Coal Commodity Region/Fuel Avg. BTU SO2 Price  Price/mmBTU
Central Appalachia 12,500 1.2 $52.85  $2.11
Northern Appalachia 13,000 3 $60.90  $2.34
Illinois Basin 11,800 5 $40.45  $1.71
Powder River Basin   8,800 0.8 $11.55  $0.66
Uinta Basin  11,700 0.8 $39.30  $1.68
Natural Gas (Henry Hub)      n/a 0.01    n/a  $2.72

 

By T.L. HEADLEY, MBA, MAT, MA

CHARLESTON — Coal production in the U.S. again finished lower this past week,terryaccording to the latest report from the Energy Information Agency (EIA) and the National Mining Association.

Production in the United States is down by 1.63 million tons (7.6%) for the week ending May 2 compared to the same time last year. Production for the week stood at 17.36 million tons compared to 18.98 million tons for the same week in 2014. Cumulative production for the year-to-date is also down sharply as of May 2 coming in at 315.27 million tons compared to 333.86 million tons last year – a decline of 18.59 million tons or 5.4%.  Production for the previous 52 weeks also trended lower – finishing at 979.05 million tons compared to 986.49 million tons for the same period ending in 2014.

The number of rail car loadings was also down sharply, finishing the week down 9.7% from the same period last year. Rail car loadings are also down sharply year-to-date – off 5.3% from the same period in 2014.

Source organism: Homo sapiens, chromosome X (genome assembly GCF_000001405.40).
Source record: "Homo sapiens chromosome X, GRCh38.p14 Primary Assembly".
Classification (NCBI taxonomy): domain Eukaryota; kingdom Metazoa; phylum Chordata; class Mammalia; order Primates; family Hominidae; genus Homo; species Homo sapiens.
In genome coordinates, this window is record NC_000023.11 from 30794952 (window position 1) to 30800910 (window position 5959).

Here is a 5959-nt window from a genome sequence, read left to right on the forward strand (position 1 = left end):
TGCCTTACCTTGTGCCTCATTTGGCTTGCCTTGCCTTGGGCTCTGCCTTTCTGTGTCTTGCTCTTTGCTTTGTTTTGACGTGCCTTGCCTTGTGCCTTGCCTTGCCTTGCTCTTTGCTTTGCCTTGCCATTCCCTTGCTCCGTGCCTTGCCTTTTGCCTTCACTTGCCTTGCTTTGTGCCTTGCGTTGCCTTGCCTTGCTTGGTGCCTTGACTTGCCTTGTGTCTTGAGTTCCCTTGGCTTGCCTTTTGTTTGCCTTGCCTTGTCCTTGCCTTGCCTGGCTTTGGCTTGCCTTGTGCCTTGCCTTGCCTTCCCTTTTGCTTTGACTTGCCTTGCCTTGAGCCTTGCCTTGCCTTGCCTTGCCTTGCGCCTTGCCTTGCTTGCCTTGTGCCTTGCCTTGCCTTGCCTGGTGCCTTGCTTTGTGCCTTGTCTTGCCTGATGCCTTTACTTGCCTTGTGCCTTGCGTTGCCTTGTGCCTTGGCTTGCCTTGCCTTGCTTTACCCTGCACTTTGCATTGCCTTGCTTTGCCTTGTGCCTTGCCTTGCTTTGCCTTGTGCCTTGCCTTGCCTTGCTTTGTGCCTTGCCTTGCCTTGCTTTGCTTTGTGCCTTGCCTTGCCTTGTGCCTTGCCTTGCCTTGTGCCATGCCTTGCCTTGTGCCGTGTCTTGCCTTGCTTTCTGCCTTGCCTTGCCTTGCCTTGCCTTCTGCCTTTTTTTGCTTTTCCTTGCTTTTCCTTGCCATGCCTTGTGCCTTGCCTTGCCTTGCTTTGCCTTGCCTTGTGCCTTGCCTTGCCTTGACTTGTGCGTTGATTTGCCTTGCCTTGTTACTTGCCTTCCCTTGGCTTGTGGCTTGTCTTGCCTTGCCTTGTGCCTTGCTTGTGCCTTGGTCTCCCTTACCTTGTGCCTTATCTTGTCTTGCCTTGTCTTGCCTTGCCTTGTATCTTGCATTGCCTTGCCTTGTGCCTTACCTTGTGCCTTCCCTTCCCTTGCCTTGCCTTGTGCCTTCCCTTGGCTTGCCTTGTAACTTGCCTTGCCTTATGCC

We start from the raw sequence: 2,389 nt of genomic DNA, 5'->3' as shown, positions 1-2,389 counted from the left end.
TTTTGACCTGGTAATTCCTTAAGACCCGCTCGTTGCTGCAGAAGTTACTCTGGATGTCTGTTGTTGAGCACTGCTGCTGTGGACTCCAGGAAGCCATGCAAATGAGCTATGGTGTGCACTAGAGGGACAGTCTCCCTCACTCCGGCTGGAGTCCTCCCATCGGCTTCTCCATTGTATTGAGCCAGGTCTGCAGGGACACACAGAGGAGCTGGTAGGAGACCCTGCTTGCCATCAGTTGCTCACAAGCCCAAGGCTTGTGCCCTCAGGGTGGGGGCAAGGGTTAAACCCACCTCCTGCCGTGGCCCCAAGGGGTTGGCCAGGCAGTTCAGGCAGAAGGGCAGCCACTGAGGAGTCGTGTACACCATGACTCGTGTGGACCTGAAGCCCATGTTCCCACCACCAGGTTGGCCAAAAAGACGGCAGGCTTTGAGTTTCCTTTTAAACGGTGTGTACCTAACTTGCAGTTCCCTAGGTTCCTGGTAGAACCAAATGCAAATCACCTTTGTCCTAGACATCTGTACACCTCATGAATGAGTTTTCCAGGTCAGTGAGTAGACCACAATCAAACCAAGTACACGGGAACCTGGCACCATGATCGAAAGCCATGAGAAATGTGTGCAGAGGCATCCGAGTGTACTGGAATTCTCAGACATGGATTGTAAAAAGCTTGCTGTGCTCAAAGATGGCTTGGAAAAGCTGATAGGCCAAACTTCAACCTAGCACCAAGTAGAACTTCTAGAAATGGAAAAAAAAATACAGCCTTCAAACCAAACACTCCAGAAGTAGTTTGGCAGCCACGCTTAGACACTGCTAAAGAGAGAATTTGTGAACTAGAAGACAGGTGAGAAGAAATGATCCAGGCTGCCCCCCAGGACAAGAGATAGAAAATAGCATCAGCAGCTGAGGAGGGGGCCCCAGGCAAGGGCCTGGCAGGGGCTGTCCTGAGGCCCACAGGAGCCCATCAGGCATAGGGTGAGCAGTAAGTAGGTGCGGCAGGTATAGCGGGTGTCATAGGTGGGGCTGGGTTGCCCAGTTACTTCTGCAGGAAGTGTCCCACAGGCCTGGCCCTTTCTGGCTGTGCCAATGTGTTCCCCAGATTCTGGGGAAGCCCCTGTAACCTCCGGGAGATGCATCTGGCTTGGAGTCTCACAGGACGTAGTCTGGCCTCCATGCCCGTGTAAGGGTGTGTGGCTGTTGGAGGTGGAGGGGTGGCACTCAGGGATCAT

Electric output was down slightly – by 1.9% for the week ending May 2 – but also down (-0.4%) year-to-date. Steel output continued its decline, down 7.0% for the week, finished at 1.71 million tons produced, with a capacity utilization factor of 76.6%, and it continues its slide year-to-date — down 6.9% to 29.84 million tons produced compared to 32.06 million tons for the same period last year. A decline in steel production is considered a leading indicator of the broader economy and the continued declines we are seeing in steel production usually translate into declines in durable goods orders and a softening of the national economy.

Looking at regional coal production the results were positive, with all three major basins reporting increases in production.
The Appalachian Basin was up for the week – at 4.76 million tons from 4.60 million tons the previous week. Interior Basin production was also up for the week –finishing at 3.27 million tons from 3.17 million tons last week. Western production was ticked upward this week, to 9.33 million tons from 9.04 million tons last week. All three basins continue to report significant declines in production year-to-date, with Appalachia down 6.7%, the Interior Basin off 5.2% and the Western Basin down 4.9%.

Looking at the previous 52 weeks, Appalachian and Western Basin production results continued to be down for the period ending May 2,  declining 2.7% and 0.3% respectively. Meanwhile production in the Interior Basin was up 0.7% for the period — increasing slightly to 185.01 million tons from 183.68 million tons for the same period in 2014. Appalachian production fell for the period to 261.30 million tons from 268.63 million tons. Meanwhile, Western production is down to 532.73 million tons from 534.18 million tons in 2014.